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Tuesday, September 27, 2016

Maha Bharata - Gems between stories: 12

Saunaka’s discourse

     In Book 3, Section 2, the Pandavas have started their 12 year banishment to the forests after losing the game of dice. Soon after entering the forest, Yudhishtra meets a sage Saunaka, skilled in the Sankhya system of yoga. He addressed the king, saying, Grief and fear overwhelm the ignorant but not the wise. Sensible men like you should not be deluded by false knowledge of the world.  Men by nature are afflicted with both bodily and mental suffering. Disease, contact with painful things, very hard work and want of objects (desires) are the four causes of bodily suffering. You can cure diseases with medicine, while mental ailments are cured by seeking to forget them by yoga-meditation. Mental grief brings on bodily suffering and true knowledge allays mental suffering. When the mind gets at ease, the body also eases.

     Affection seems to be the root of all mental suffering. Affection leads to attachment and desire. Desire for worldly possessions leads to greater attachment and anxiety. It is the cause of joy, sorrow and fear and every kind of pain. Withdrawing from worldly possessions alone is not adequate for mental peace. He, who though is in actual contact with the world performing his duties, realizes its faults, and remains detached may be said to have truly renounced the world. He lives like the lotus-leaf on which water never sticks.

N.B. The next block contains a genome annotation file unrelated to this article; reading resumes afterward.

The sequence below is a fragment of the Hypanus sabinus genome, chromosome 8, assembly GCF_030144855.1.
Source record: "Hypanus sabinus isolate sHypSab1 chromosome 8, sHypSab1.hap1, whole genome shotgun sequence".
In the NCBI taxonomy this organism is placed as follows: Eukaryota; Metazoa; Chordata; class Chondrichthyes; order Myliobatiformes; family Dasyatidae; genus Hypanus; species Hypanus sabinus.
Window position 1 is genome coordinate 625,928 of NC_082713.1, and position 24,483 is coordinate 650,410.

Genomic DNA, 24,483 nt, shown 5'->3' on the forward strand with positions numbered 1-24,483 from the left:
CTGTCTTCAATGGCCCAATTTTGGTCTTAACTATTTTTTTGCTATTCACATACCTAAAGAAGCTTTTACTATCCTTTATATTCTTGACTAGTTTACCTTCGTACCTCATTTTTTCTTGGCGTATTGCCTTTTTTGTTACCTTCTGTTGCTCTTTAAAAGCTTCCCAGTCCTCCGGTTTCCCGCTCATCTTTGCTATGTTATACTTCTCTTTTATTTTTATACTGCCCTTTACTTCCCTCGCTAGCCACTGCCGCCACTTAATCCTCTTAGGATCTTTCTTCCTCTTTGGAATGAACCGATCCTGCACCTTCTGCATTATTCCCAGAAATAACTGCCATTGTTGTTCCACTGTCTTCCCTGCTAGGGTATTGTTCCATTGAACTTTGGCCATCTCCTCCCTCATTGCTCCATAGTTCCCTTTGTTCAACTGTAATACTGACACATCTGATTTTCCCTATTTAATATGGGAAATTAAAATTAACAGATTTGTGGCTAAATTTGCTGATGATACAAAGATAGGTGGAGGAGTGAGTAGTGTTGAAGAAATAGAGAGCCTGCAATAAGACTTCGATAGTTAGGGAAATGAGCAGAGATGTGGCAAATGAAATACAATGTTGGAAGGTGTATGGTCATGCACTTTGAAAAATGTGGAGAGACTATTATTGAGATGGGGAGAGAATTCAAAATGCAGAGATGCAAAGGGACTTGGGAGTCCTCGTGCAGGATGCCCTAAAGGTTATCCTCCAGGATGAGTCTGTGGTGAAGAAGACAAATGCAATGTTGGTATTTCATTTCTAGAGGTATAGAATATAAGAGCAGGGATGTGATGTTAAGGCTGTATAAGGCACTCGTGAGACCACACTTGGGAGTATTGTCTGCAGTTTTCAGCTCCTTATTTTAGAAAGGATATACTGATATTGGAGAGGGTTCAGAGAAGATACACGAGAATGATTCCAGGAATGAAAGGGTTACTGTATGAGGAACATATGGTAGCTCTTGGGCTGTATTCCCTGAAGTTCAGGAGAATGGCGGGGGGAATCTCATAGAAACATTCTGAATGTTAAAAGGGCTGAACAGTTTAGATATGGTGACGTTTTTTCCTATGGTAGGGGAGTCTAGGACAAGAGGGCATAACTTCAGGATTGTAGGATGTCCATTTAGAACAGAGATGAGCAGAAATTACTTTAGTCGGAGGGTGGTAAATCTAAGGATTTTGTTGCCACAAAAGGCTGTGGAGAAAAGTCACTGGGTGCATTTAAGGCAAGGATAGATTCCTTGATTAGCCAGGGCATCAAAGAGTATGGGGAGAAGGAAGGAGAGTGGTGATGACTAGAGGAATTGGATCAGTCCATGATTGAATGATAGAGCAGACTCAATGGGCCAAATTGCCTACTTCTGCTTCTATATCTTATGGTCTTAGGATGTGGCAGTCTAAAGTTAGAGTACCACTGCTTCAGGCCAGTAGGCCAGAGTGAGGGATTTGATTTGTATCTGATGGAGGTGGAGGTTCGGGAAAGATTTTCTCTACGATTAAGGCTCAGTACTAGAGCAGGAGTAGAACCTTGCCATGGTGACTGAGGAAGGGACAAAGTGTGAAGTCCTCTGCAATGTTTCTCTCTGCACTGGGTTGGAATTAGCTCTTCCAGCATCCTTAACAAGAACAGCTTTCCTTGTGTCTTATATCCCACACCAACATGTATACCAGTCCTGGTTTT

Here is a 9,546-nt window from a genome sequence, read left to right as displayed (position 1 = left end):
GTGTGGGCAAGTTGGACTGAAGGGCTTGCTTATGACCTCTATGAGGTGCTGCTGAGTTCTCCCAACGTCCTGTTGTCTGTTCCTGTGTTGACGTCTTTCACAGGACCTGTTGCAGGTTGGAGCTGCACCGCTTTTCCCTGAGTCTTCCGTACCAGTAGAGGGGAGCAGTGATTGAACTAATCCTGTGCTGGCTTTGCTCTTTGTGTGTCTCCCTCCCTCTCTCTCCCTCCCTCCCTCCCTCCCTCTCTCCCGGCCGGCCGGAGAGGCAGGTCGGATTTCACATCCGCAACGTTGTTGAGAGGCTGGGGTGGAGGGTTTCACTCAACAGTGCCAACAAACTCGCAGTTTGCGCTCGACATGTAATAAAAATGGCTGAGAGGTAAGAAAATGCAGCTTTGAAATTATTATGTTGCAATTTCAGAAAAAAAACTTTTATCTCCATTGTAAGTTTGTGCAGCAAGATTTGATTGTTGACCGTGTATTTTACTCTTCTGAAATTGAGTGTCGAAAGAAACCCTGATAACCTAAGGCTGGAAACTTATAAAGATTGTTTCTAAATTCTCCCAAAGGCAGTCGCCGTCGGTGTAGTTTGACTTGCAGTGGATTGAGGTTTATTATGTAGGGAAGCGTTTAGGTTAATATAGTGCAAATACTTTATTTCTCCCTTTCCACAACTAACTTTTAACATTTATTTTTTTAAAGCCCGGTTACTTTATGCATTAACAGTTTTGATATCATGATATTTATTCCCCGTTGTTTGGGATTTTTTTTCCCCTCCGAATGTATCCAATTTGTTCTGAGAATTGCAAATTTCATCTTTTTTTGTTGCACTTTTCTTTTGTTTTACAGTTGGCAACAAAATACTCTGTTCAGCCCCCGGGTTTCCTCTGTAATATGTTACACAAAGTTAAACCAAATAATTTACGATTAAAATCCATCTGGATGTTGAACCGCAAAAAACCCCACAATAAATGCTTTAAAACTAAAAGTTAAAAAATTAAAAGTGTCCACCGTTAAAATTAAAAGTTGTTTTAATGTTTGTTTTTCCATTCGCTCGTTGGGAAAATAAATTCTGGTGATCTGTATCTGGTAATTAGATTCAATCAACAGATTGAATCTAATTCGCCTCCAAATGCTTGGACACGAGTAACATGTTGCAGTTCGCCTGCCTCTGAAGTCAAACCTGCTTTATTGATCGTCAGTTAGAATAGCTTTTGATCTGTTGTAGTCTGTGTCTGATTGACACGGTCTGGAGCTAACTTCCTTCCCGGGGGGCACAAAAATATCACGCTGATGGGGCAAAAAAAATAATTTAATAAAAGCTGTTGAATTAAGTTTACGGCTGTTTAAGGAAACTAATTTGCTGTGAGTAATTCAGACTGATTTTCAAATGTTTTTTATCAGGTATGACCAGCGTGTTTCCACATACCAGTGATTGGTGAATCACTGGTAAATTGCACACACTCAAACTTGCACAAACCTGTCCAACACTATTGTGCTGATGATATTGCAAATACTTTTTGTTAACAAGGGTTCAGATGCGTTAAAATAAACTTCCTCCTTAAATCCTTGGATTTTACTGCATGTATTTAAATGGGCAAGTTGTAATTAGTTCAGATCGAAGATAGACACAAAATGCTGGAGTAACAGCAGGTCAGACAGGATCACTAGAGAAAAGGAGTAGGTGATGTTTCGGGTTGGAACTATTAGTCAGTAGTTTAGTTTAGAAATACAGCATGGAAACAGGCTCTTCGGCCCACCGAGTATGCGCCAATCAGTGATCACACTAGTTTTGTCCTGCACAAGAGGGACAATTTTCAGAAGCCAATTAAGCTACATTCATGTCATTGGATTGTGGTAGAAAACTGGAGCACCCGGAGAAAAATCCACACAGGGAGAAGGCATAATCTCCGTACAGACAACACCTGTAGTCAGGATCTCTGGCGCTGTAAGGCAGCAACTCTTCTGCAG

Wealth is not conducive to real happiness. Both acquisition and maintaining wealth are fraught with miseries. Wealth leads to pride, fear and anxiety. One with wealth is in constant fear of the king and the thief, of water and fire and even of their relatives. Even people who are helped with wealth become enemies for the sake of that wealth.
     Contentment is the highest happiness; the wise are ever content. They do not covet anything.
     When Yudhishtra says that he is not interested in wealth for personal enjoyment but in order to help others, Saunaka replies: “Life is full of contradictions. It is easy to fall into the cycles of birth and death. Vedas teach us to perform actions but renounce interest in the results of the action. (forerunner of the Gita). Therefore, you should let go of attachment and motives, control the senses and perform the following eight duties: performance of sacrifices, study (of the Vedas), gifts, penance, truth (in both speech and act), forgiveness, subduing the senses, and renunciation of desire. Of these, the four first pave the way to the world of the pitris. The last four last are always observed by the pious for their own welfare.

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